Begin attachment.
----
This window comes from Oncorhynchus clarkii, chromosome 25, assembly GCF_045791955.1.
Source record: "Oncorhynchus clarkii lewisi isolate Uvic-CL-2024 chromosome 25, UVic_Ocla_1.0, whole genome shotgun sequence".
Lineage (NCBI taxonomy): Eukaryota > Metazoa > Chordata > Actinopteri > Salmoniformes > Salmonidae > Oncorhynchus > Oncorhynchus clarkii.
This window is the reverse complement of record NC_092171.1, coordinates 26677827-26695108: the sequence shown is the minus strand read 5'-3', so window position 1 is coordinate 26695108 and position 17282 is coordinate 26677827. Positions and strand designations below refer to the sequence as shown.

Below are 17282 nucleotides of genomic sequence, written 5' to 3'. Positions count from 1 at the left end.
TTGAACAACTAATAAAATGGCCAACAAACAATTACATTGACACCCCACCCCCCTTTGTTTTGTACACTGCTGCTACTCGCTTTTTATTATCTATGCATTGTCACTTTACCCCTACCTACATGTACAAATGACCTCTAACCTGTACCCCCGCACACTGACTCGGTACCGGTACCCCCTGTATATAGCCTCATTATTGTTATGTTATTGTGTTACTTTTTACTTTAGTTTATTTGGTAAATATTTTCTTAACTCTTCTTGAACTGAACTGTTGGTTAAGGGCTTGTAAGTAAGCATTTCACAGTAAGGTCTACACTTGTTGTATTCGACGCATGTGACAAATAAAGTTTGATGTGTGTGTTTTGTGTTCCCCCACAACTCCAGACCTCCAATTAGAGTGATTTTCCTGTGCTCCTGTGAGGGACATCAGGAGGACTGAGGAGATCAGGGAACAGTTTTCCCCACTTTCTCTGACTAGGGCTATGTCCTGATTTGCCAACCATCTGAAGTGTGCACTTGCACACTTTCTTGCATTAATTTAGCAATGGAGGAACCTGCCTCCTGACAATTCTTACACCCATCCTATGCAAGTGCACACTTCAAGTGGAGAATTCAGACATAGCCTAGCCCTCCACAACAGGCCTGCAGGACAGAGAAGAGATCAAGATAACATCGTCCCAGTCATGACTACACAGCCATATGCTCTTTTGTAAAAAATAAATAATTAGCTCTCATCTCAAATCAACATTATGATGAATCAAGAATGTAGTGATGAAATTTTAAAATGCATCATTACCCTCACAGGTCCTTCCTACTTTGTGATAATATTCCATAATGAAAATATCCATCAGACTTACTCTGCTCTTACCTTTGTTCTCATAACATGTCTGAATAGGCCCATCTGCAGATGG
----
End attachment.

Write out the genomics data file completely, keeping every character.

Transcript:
This window comes from Oncorhynchus clarkii, chromosome 25, assembly GCF_045791955.1.
Source record: "Oncorhynchus clarkii lewisi isolate Uvic-CL-2024 chromosome 25, UVic_Ocla_1.0, whole genome shotgun sequence".
Lineage (NCBI taxonomy): Eukaryota > Metazoa > Chordata > Actinopteri > Salmoniformes > Salmonidae > Oncorhynchus > Oncorhynchus clarkii.
This window is the reverse complement of record NC_092171.1, coordinates 26677827-26695108: the sequence shown is the minus strand read 5'-3', so window position 1 is coordinate 26695108 and position 17282 is coordinate 26677827. Positions and strand designations below refer to the sequence as shown.

Below are 17282 nucleotides of genomic sequence, written 5' to 3'. Positions count from 1 at the left end.
TTGAACAACTAATAAAATGGCCAACAAACAATTACATTGACACCCCACCCCCCTTTGTTTTGTACACTGCTGCTACTCGCTTTTTATTATCTATGCATTGTCACTTTACCCCTACCTACATGTACAAATGACCTCTAACCTGTACCCCCGCACACTGACTCGGTACCGGTACCCCCTGTATATAGCCTCATTATTGTTATGTTATTGTGTTACTTTTTACTTTAGTTTATTTGGTAAATATTTTCTTAACTCTTCTTGAACTGAACTGTTGGTTAAGGGCTTGTAAGTAAGCATTTCACAGTAAGGTCTACACTTGTTGTATTCGACGCATGTGACAAATAAAGTTTGATGTGTGTGTTTTGTGTTCCCCCACAACTCCAGACCTCCAATTAGAGTGATTTTCCTGTGCTCCTGTGAGGGACATCAGGAGGACTGAGGAGATCAGGGAACAGTTTTCCCCACTTTCTCTGACTAGGGCTATGTCCTGATTTGCCAACCATCTGAAGTGTGCACTTGCACACTTTCTTGCATTAATTTAGCAATGGAGGAACCTGCCTCCTGACAATTCTTACACCCATCCTATGCAAGTGCACACTTCAAGTGGAGAATTCAGACATAGCCTAGCCCTCCACAACAGGCCTGCAGGACAGAGAAGAGATCAAGATAACATCGTCCCAGTCATGACTACACAGCCATATGCTCTTTTGTAAAAAATAAATAATTAGCTCTCATCTCAAATCAACATTATGATGAATCAAGAATGTAGTGATGAAATTTTAAAATGCATCATTACCCTCACAGGTCCTTCCTACTTTGTGATAATATTCCATAATGAAAATATCCATCAGACTTACTCTGCTCTTACCTTTGTTCTCATAACATGTCTGAATAGGCCCATCTGCAGATGG